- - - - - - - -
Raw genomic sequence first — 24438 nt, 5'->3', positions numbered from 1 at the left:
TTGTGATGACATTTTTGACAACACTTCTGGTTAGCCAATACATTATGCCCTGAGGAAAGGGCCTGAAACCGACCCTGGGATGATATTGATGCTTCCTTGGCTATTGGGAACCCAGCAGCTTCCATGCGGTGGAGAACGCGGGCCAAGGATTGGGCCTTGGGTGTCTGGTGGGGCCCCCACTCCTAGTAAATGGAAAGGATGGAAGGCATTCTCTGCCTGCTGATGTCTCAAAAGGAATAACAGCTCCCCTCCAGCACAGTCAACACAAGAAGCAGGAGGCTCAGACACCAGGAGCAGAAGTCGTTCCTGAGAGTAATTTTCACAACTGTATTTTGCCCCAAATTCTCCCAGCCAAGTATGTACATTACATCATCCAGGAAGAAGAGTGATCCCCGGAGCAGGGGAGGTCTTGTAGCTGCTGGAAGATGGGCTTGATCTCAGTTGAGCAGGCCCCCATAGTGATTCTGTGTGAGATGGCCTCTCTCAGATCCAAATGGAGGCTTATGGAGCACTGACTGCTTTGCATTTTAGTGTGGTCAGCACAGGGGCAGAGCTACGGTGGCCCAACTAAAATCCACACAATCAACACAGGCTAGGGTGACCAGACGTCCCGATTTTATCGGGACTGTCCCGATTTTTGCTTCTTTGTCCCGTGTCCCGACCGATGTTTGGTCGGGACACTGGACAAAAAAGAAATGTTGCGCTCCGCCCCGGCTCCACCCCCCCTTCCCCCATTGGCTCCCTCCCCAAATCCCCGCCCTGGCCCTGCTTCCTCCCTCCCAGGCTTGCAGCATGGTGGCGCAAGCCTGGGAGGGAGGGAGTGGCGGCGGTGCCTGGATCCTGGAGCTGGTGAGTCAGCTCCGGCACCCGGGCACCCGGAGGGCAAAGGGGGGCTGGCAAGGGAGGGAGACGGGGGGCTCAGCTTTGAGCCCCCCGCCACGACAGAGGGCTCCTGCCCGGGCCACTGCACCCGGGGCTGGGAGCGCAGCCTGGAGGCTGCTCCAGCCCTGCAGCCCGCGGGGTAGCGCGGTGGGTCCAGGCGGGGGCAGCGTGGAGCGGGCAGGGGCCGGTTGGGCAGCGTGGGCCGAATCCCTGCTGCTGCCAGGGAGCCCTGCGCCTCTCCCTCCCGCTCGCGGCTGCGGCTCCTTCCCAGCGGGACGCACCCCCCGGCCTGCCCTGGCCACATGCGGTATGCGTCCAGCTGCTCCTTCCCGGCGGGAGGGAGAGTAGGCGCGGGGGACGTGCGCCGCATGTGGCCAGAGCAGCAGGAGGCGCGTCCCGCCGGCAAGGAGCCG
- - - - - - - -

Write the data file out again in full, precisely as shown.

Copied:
Raw genomic sequence first — 24438 nt, 5'->3', positions numbered from 1 at the left:
TTGTGATGACATTTTTGACAACACTTCTGGTTAGCCAATACATTATGCCCTGAGGAAAGGGCCTGAAACCGACCCTGGGATGATATTGATGCTTCCTTGGCTATTGGGAACCCAGCAGCTTCCATGCGGTGGAGAACGCGGGCCAAGGATTGGGCCTTGGGTGTCTGGTGGGGCCCCCACTCCTAGTAAATGGAAAGGATGGAAGGCATTCTCTGCCTGCTGATGTCTCAAAAGGAATAACAGCTCCCCTCCAGCACAGTCAACACAAGAAGCAGGAGGCTCAGACACCAGGAGCAGAAGTCGTTCCTGAGAGTAATTTTCACAACTGTATTTTGCCCCAAATTCTCCCAGCCAAGTATGTACATTACATCATCCAGGAAGAAGAGTGATCCCCGGAGCAGGGGAGGTCTTGTAGCTGCTGGAAGATGGGCTTGATCTCAGTTGAGCAGGCCCCCATAGTGATTCTGTGTGAGATGGCCTCTCTCAGATCCAAATGGAGGCTTATGGAGCACTGACTGCTTTGCATTTTAGTGTGGTCAGCACAGGGGCAGAGCTACGGTGGCCCAACTAAAATCCACACAATCAACACAGGCTAGGGTGACCAGACGTCCCGATTTTATCGGGACTGTCCCGATTTTTGCTTCTTTGTCCCGTGTCCCGACCGATGTTTGGTCGGGACACTGGACAAAAAAGAAATGTTGCGCTCCGCCCCGGCTCCACCCCCCCTTCCCCCATTGGCTCCCTCCCCAAATCCCCGCCCTGGCCCTGCTTCCTCCCTCCCAGGCTTGCAGCATGGTGGCGCAAGCCTGGGAGGGAGGGAGTGGCGGCGGTGCCTGGATCCTGGAGCTGGTGAGTCAGCTCCGGCACCCGGGCACCCGGAGGGCAAAGGGGGGCTGGCAAGGGAGGGAGACGGGGGGCTCAGCTTTGAGCCCCCCGCCACGACAGAGGGCTCCTGCCCGGGCCACTGCACCCGGGGCTGGGAGCGCAGCCTGGAGGCTGCTCCAGCCCTGCAGCCCGCGGGGTAGCGCGGTGGGTCCAGGCGGGGGCAGCGTGGAGCGGGCAGGGGCCGGTTGGGCAGCGTGGGCCGAATCCCTGCTGCTGCCAGGGAGCCCTGCGCCTCTCCCTCCCGCTCGCGGCTGCGGCTCCTTCCCAGCGGGACGCACCCCCCGGCCTGCCCTGGCCACATGCGGTATGCGTCCAGCTGCTCCTTCCCGGCGGGAGGGAGAGTAGGCGCGGGGGACGTGCGCCGCATGTGGCCAGAGCAGCAGGAGGCGCGTCCCGCCGGCAAGGAGCCG